» living life Upside Downer

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    Jen & Rob write about living life 'Upside Downer'. Follow us through our honest, whimsical, and real observations as we raise two kids (one w/autism)
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Now that it has sunk in a little

Jen has been insisting that I watch Loving Lampposts for about a month now. It’s no secret that both she and I are obscenely busy but add to that a healthy dose of my own special brand of stubbornness and, well… things that land on my ‘to do’ list take longer than usual to complete.

Sam at swim lessons

I worked diligently Sunday & Monday and set aside just enough time to watch the movie before getting the kids from school.

After watching it I said to myself “How silly! Why did it take me so long to watch this phenomenal documentary?”

Loving Lampposts is a documentary film directed by Todd Drezner and produced by Lauren Silver.

Todd Drezner (who’s also a father of a boy diagnosed with ASD, also named Sam) has presented a thought provoking, personal, and intimate view on Autism. The film takes you from the widespread panic that results from mass media fear mongering to a gentler approach of acceptance and awareness of Autism while introducing the viewer to the concept of neurodiversity.

After taking a day to reflect on this important film, I feel a great deal of gratitude, pride, and relief.

I’m grateful for having a documentary that will help us to educate our friends, family, and community about Autism AND perhaps give them a bit of a glimpse into how we have decided to support our son. Both Jen and I firmly believe that we want Sam to be happy with no expectations of making him ‘just like everyone else’. Our main focus is to help Sam find his ‘voice’, to help him become more independent, and to love him unconditionally.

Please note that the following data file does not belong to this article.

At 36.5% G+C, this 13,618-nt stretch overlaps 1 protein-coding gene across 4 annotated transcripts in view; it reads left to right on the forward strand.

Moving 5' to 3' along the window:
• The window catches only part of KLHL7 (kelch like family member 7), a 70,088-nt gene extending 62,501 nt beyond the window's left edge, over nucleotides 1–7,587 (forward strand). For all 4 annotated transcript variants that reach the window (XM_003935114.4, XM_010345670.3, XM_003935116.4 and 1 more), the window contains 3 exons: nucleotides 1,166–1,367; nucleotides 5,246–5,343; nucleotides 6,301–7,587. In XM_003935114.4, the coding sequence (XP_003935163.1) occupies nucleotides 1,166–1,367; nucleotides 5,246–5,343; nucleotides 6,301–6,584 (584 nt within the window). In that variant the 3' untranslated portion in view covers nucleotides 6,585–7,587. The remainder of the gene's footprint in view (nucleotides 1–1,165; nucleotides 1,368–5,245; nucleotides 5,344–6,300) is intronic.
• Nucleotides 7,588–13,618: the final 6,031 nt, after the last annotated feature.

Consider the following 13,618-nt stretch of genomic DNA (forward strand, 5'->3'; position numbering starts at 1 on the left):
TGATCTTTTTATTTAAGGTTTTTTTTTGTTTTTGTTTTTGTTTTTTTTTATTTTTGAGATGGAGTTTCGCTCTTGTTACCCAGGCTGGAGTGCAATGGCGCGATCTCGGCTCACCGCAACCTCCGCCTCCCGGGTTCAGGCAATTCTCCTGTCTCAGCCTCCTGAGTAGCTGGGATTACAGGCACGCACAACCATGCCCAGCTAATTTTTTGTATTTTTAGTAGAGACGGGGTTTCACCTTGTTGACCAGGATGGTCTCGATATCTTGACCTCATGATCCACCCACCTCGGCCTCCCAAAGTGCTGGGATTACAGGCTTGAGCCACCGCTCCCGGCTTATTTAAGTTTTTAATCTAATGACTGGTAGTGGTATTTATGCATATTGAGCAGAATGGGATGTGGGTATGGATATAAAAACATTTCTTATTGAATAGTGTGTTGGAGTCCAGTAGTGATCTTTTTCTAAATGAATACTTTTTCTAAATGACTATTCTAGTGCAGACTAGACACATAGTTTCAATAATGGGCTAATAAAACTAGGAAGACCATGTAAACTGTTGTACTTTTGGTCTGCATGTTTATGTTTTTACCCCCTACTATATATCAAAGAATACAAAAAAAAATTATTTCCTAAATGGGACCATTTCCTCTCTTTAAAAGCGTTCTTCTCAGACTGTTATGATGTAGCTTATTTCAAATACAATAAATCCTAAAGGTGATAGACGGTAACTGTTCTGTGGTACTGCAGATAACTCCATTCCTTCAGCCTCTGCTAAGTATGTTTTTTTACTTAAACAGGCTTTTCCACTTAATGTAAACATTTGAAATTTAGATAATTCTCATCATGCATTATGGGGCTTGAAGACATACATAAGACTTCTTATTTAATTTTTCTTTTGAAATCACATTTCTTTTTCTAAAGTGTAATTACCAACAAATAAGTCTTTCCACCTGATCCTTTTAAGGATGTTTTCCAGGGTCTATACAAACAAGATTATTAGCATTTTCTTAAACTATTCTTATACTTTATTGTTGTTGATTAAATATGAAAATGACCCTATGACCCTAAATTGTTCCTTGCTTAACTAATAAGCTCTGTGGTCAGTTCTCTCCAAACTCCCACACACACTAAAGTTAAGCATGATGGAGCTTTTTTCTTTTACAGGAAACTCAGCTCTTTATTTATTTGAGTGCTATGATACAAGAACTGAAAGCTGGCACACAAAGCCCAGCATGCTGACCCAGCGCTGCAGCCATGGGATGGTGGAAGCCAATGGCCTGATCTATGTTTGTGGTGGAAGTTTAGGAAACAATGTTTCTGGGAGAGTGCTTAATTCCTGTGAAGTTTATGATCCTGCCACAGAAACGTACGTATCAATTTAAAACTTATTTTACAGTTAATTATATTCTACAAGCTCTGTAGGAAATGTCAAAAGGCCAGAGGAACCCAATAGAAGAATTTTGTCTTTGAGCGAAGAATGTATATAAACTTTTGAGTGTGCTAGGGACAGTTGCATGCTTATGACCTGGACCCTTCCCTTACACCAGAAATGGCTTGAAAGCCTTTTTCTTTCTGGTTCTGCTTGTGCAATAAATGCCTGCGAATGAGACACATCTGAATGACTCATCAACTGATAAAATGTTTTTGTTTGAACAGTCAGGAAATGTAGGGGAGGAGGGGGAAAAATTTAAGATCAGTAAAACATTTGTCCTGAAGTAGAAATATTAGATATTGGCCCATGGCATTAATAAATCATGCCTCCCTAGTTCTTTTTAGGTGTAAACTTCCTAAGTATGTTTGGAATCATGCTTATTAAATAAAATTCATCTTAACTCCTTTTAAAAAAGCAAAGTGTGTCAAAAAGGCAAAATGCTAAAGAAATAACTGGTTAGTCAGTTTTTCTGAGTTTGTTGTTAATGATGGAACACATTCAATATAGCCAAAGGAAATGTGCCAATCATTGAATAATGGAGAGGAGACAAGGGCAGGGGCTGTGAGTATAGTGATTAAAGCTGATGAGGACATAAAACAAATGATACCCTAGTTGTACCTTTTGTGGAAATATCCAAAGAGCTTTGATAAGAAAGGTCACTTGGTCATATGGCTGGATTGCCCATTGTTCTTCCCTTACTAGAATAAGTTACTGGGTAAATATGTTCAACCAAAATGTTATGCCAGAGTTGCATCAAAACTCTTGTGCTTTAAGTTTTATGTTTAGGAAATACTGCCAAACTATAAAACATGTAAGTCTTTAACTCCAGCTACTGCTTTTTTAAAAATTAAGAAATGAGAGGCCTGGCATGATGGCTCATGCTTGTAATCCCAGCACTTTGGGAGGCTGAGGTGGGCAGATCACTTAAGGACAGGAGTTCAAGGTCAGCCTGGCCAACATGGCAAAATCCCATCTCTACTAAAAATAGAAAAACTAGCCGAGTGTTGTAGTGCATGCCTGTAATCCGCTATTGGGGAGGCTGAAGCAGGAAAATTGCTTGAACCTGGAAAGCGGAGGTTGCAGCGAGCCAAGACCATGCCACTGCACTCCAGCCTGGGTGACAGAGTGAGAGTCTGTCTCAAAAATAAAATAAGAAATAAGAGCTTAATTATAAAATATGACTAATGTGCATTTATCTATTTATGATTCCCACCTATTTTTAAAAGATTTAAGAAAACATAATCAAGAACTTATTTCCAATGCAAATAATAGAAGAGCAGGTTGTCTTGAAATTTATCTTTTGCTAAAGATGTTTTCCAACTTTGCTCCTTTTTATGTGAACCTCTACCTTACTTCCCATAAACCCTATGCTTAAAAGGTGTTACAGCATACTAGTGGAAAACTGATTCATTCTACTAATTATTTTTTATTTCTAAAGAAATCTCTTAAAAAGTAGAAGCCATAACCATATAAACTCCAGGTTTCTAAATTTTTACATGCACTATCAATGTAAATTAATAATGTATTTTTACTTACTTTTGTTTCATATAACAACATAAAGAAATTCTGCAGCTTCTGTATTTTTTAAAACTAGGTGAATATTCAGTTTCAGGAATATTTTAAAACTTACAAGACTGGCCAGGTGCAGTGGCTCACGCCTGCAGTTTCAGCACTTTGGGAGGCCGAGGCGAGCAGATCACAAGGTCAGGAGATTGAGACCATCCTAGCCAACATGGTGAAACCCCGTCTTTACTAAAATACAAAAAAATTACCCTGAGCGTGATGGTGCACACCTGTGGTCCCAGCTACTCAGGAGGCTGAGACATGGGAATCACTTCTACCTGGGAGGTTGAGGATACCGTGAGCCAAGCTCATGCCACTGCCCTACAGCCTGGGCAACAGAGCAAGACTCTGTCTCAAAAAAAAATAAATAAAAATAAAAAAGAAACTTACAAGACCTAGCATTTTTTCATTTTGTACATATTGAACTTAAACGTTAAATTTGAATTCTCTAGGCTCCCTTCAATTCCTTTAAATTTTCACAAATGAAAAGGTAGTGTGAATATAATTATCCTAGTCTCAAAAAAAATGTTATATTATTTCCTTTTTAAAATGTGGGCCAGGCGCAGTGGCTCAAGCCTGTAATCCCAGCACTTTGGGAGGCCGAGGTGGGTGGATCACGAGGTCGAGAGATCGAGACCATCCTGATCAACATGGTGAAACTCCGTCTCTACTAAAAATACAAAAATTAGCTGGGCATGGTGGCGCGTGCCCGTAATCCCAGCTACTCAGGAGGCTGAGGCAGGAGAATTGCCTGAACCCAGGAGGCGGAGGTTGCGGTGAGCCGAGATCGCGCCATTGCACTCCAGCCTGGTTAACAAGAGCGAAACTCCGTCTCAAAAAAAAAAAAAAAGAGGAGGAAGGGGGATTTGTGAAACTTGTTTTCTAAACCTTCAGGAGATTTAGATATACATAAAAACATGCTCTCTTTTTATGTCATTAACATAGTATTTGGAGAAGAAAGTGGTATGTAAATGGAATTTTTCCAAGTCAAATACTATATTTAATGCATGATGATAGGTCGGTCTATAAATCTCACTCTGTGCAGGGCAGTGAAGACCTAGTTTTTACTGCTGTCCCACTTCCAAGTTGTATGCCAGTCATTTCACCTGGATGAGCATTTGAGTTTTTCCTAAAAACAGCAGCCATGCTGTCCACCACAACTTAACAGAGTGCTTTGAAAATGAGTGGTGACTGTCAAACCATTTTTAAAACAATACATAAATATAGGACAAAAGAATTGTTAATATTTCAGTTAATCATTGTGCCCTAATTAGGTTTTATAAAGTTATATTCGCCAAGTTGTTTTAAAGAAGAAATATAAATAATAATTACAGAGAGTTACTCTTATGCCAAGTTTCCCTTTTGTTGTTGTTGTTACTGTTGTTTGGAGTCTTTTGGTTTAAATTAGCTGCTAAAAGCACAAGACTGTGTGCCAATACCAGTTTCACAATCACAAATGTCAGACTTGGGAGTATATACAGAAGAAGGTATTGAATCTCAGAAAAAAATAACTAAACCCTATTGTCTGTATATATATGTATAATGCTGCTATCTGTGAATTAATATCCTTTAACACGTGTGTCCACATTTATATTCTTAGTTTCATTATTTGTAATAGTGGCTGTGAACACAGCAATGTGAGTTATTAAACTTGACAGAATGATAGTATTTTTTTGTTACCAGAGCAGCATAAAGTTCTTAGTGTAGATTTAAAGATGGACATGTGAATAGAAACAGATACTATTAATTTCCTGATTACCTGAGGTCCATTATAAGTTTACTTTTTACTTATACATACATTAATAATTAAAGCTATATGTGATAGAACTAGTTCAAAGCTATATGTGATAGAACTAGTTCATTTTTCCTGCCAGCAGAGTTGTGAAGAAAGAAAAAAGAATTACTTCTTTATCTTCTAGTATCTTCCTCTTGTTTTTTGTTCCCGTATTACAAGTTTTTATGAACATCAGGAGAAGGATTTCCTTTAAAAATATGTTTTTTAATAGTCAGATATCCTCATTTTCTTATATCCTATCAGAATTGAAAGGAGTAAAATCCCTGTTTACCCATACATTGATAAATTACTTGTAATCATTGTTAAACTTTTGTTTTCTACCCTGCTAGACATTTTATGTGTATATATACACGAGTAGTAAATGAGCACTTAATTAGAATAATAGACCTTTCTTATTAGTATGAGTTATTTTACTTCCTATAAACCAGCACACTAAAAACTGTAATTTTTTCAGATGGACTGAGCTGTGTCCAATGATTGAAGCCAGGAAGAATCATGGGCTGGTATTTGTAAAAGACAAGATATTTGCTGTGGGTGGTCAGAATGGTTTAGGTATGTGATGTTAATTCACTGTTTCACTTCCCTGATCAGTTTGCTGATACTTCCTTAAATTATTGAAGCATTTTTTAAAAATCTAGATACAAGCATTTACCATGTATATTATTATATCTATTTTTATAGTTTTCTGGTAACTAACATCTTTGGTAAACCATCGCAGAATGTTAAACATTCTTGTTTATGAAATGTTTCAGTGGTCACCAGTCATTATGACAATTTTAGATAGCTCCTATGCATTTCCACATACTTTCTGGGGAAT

When Sam paints it becomes a large scale sensory adventure

I was filled with pride as I watched parents tell their stories. These were parents who seem to have adopted the same kind of support, acceptance, love, and patience that is required to raise a child on the spectrum.  They work tirelessly with their children to help them to succeed… It becomes more than a full time job.

It’s really validating to find acceptance through observing the methods that many of these families have used to work with their kids. It was an affirmation for things like:

  • Mimicking Sam (repeating his words, even when they sound like gibberish, sometimes mimicking his jumping, dancing, laughter… it is Sam’s way of engaging with us)
  • Letting Sam play, even in ways that are odd; with his noodles when we have pasta, allowing him to create ‘drawings’ with them, etc.
  • Being patient – sometimes waiting what seems like an eternity.
  • Following his cues; in play, in physical contact
  • Not forcing him to be completely potty trained (I’ll discuss this more in a future post)
  • Not telling Sam to ‘Stop’ when he claps or flaps his arms (though we do ask him to try to use an ‘inside voice’ on occasion; i.e. some restaurants or library situations)

Sam's Dinner Art